As preachers, we tend to live and die by our words. But after learning how much some other speakers are making these days, I’ve decided my words are quite a bargain.
According to Forbes magazine, John Madden makes about $35,000 every time he accepts a speaking engagement. (I assume that includes bus fare.) Same goes for Ted Turner of CNN and Atlanta Braves fame. Frankly, I’d rather hear Madden — he’s a lot funnier and knows more about football — but I’d pay Ted extra if he leaves Jane at home.
I was amazed to learn how much we pay former presidents and politicos. Jimmy Carter makes $25,000 a speech, while Gerald Ford makes $20,000. And neither one could even hold a job more than four years. Of course, Henry Kissinger makes them both look like amateurs, pulling down $40,000 a speech. (But he throws in ten minutes of great Nixon jokes at no extra charge.)
If politicians aren’t your cup of tea, you can have your choice of journalists for a modest sum — $15,000 (Deborah Norville), $20,000 (Katie Couric), or $25,000 (Jane Pauley and Barbara Walters). I don’t even want to get up in the morning to see Katie Couric for free! Then there’s Sam Donaldson, who receives $20,000 – $25,000 to speak; the cost to get him to shut up is significantly higher.
Economists and business leaders get their fair share as well, it seems. Louis Rukeyser (of PBS’ “Wall Street Week” fame) receives $25,000 per speech, and is adamant about speaking for two hours. I’m thinking about trying that technique at my next church, perhaps with a bit of a twist. (“That’s right, I must be paid $5,000 per sermon and I am adamant about preaching for an hour; however, for $7,500 a sermon my determination may waver a bit.”)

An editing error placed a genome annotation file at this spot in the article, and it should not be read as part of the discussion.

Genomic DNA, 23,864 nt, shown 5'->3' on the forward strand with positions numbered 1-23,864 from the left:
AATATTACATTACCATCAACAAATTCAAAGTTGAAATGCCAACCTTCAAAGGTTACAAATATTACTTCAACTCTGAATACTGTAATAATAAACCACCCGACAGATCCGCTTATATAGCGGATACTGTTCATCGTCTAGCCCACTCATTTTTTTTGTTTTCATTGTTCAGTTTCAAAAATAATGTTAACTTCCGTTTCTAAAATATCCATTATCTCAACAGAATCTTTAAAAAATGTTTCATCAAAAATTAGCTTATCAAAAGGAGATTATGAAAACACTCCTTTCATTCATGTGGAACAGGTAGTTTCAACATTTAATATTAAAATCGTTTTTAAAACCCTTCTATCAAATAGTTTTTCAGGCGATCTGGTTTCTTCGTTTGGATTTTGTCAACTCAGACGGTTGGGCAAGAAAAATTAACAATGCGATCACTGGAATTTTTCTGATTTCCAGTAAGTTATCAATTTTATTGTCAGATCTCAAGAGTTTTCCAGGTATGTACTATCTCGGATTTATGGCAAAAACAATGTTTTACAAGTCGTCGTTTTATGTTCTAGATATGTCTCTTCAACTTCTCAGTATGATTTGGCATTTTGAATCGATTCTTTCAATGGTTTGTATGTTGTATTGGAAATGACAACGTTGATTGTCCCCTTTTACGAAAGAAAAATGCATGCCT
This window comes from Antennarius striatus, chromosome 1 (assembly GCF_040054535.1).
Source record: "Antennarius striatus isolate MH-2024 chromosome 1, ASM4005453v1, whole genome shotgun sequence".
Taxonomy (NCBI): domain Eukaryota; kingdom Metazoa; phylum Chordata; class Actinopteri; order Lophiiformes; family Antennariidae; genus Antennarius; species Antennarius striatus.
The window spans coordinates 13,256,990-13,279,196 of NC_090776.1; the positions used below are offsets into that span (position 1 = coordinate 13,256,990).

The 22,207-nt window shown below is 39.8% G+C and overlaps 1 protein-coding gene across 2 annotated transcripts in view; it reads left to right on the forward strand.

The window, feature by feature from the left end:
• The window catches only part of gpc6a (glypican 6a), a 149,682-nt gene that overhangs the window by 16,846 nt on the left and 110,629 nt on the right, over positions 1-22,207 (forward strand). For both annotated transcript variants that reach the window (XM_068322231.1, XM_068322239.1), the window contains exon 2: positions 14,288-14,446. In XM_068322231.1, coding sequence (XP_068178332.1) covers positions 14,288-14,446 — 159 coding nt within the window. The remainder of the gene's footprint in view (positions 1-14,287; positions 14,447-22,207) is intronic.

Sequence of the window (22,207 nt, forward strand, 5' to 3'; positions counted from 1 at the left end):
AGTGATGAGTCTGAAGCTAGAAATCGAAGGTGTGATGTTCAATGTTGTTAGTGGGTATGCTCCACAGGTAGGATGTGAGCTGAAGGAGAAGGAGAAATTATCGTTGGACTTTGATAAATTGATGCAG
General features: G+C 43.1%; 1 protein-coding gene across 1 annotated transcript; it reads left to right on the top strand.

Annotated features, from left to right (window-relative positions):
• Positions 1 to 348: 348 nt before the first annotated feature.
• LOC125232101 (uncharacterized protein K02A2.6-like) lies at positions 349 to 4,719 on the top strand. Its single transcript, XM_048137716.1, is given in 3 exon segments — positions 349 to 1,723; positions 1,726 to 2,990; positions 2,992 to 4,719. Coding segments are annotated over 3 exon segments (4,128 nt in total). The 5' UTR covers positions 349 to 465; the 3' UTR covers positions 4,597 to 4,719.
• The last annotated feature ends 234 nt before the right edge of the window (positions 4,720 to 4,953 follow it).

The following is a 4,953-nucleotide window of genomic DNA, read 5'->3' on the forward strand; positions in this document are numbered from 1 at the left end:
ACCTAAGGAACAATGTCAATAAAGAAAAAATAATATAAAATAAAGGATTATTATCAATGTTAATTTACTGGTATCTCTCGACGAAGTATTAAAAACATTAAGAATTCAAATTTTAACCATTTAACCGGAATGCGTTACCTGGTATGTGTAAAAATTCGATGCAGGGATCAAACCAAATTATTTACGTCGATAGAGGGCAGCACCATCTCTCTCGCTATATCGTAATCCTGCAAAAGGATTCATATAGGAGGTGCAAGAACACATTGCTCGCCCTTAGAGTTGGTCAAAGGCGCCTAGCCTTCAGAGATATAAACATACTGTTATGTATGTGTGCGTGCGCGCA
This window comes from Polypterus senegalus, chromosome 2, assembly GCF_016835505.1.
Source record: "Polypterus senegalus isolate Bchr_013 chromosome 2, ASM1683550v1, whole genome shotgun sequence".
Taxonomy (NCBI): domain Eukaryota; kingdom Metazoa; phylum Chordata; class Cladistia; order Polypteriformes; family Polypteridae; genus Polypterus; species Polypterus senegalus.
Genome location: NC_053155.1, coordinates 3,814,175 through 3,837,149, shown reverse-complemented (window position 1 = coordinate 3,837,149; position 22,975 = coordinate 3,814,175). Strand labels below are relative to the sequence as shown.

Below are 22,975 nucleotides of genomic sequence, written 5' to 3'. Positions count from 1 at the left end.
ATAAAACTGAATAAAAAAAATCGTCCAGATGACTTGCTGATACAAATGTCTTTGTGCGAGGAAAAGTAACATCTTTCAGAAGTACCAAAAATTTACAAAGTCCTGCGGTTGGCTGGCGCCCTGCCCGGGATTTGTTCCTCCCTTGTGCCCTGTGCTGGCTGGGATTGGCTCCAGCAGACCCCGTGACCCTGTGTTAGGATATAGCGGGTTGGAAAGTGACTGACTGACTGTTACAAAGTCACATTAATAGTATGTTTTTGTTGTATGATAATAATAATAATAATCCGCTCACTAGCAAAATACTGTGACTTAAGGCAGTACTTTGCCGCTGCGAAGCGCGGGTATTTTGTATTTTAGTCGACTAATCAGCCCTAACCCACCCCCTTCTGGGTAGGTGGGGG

Sports figures are favorites on the speaking circuit as well, even if they’re no longer active. For instance, former New York Yankees Whitey Ford and Joe Pepitone each receive $7,500 for speaking engagements. Former Dallas Cowboys coach Tom Landry makes $15,000; now that his successor, Jimmy Johnson, is also a “former coach,” maybe he and Tom can do joint appearances. Or not.
My choice for the next church youth banquet is Bobby Knight, Indiana University basketball coach, who comes for just $25,000. That’s a small price to pay to get rid of old church furniture that needs to be thrown out. (And Bobby has a way with throwing furniture.)
In an age when some school teachers live on food stamps while kids with good backhands live in mansions, I suppose we preachers shouldn’t be surprised to make in a year what some of these characters make in an evening. But then, we’ve got a much better benefit plan than most of them.

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About The Author

Michael Duduit is the founding publisher and editor of Preaching magazine. He is also the founding Dean of the new College of Christian Studies and Professor of Christian Ministry at Anderson University in Anderson, South Carolina. Michael is author and editor of several books, including the Handbook of Contemporary Preaching (Broadman & Holman Press), Joy in Ministry (Baker Books), Preaching With Power (Baker) and Communicate With Power (Baker). From 1996 until 2000 he served as editor of the Abingdon Preaching Annual series. His email newsletter, PreachingNow, is read each week by more than 40,000 pastors and church leaders in the U.S. and around the world. He is founder and director of the National Conference on Preaching and the International Congress on Preaching, which has been held in 1997 at Westminster Chapel in London, 2002 at the University of Edinburgh, Scotland, and 2007at Cambridge. He has been a pastor and associate pastor, has served a number of churches as interim pastor, and speaks regularly for churches, colleges and conferences.

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